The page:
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Here is a braindead way to generate PBW theorems like this one:

One is given a presentation of an algebra, which allows one to put words in the generators $x_1,x_2,\dots,x_n$ into a "normal form" (in the case of the Clifford algebra, if $x_1,x_2,\dots,x_n$ is a basis of $V$, then a normal form might be words $x_{i_1} x_{i_2} \cdots x_{i_p}$ with $1 \leq i_1 < i_2 < \cdots < i_p \leq n$). One suspects that the set of words in normal form is actually a basis for the algebra. So one constructs the regular representation of the algebra in question. If the theorem is to be true, there is no choice about this: it is the vector space spanned by words in normal form, and the left (and right) multiplication operators are determined by the relations. Usually the easiest way to write down the formulas is recursively. One is then left to check that these operators satisfy the defining relations. This is "just linear algebra", but the computations in any particular example (or class of examples) may get messy. When it works, it usually works in arbitrary characteristic (and even integrally).

In the case of the Clifford algebra and similar algebras (e.g. enveloping algebras of Lie algebras, symplectic reflection algebras and their generalizations) this all works without too much difficulty. It also works for the Hecke algebra attached to a Coxeter system, though to make the calculations manageable in a case-free fashion it's good to use the Bourbaki trick of employing both the right and left representations simultaneously. There is even a general theorem here, which usually goes by the name "Bergman diamond lemma" (but in the cases I'd care most about, checking that its conditions are satisfied is just about the same level of difficulty as doing the work directly).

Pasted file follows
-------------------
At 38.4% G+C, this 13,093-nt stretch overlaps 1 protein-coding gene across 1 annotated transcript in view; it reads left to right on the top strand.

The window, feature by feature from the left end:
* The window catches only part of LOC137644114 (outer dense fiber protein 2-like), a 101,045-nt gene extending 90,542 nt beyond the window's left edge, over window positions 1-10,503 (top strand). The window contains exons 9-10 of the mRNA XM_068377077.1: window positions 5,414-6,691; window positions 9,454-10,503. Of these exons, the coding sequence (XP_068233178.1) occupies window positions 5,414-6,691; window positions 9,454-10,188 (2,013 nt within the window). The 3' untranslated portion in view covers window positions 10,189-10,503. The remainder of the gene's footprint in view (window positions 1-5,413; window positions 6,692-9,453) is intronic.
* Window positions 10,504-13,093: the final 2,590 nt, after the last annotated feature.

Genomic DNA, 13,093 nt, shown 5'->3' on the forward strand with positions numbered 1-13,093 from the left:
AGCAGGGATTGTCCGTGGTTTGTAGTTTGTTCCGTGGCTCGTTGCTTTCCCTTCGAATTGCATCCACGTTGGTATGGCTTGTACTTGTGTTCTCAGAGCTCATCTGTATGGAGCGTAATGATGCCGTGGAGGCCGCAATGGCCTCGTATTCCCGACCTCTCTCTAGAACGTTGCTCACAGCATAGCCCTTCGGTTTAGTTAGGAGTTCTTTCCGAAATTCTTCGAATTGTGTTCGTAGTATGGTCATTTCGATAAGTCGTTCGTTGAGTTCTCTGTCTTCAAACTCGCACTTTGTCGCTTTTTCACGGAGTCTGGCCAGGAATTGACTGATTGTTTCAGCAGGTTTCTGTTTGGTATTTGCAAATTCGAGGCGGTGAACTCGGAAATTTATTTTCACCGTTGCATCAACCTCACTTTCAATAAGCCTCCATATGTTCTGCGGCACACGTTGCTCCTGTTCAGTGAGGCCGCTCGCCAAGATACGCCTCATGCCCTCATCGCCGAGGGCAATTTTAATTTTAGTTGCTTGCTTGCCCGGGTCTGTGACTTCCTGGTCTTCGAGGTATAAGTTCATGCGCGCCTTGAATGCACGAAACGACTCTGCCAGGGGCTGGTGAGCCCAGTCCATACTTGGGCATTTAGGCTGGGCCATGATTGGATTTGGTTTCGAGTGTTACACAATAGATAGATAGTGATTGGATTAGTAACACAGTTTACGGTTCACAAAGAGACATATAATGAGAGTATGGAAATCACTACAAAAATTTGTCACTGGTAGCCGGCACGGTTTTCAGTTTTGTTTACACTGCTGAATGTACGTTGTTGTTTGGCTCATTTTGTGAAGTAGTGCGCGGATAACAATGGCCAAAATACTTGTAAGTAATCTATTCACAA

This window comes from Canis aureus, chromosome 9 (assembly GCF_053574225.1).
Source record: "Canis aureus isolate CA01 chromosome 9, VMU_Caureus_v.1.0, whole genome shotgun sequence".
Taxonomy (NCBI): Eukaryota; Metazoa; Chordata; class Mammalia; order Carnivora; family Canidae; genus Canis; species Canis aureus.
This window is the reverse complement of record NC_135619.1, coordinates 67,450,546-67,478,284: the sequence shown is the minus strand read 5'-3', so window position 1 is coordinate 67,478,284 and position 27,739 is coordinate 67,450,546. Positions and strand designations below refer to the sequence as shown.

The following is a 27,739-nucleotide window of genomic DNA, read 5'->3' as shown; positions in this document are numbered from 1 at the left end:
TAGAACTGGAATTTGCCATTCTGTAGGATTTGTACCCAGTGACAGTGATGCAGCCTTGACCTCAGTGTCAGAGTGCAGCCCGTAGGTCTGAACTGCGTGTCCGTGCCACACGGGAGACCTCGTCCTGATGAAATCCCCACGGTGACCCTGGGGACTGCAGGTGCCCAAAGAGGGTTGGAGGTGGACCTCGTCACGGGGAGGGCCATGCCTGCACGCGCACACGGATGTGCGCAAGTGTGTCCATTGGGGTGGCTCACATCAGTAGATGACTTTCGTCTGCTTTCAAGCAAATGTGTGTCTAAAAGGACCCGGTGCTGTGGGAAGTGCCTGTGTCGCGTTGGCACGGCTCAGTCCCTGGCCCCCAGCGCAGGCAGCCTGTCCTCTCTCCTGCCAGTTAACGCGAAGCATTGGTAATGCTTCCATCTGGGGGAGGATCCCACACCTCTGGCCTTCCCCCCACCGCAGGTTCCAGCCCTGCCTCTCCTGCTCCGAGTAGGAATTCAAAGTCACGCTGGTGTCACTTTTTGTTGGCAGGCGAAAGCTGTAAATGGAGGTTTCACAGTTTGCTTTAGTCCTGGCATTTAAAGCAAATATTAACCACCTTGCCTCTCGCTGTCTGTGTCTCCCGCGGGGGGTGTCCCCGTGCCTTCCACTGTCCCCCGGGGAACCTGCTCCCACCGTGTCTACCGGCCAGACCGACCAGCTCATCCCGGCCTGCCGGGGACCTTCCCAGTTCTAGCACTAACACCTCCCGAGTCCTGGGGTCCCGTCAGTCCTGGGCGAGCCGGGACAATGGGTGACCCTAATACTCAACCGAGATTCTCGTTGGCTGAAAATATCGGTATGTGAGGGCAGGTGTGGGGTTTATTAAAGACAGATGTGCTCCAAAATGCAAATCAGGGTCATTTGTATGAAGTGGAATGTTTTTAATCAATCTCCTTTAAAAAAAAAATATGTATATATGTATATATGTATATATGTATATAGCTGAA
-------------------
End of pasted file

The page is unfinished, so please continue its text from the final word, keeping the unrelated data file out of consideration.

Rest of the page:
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Here is a braindead way to generate PBW theorems like this one:

One is given a presentation of an algebra, which allows one to put words in the generators $x_1,x_2,\dots,x_n$ into a "normal form" (in the case of the Clifford algebra, if $x_1,x_2,\dots,x_n$ is a basis of $V$, then a normal form might be words $x_{i_1} x_{i_2} \cdots x_{i_p}$ with $1 \leq i_1 < i_2 < \cdots < i_p \leq n$). One suspects that the set of words in normal form is actually a basis for the algebra. So one constructs the regular representation of the algebra in question. If the theorem is to be true, there is no choice about this: it is the vector space spanned by words in normal form, and the left (and right) multiplication operators are determined by the relations. Usually the easiest way to write down the formulas is recursively. One is then left to check that these operators satisfy the defining relations. This is "just linear algebra", but the computations in any particular example (or class of examples) may get messy.

In the case of the Clifford algebra and similar algebras (e.g. enveloping algebras of Lie algebras, symplectic reflection algebras and their generalizations) this all works without too much difficulty. It also works for the Hecke algebra attached to a Coxeter system, though to make the calculations manageable in a case-free fashion it's good to use the Bourbaki trick of employing both the right and left representations simultaneously. There is even a general theorem here, which usually goes by the name "Bergman diamond lemma" (but in the cases I'd care most about, checking that its conditions are satisfied is just about the same level of difficulty as doing the work directly).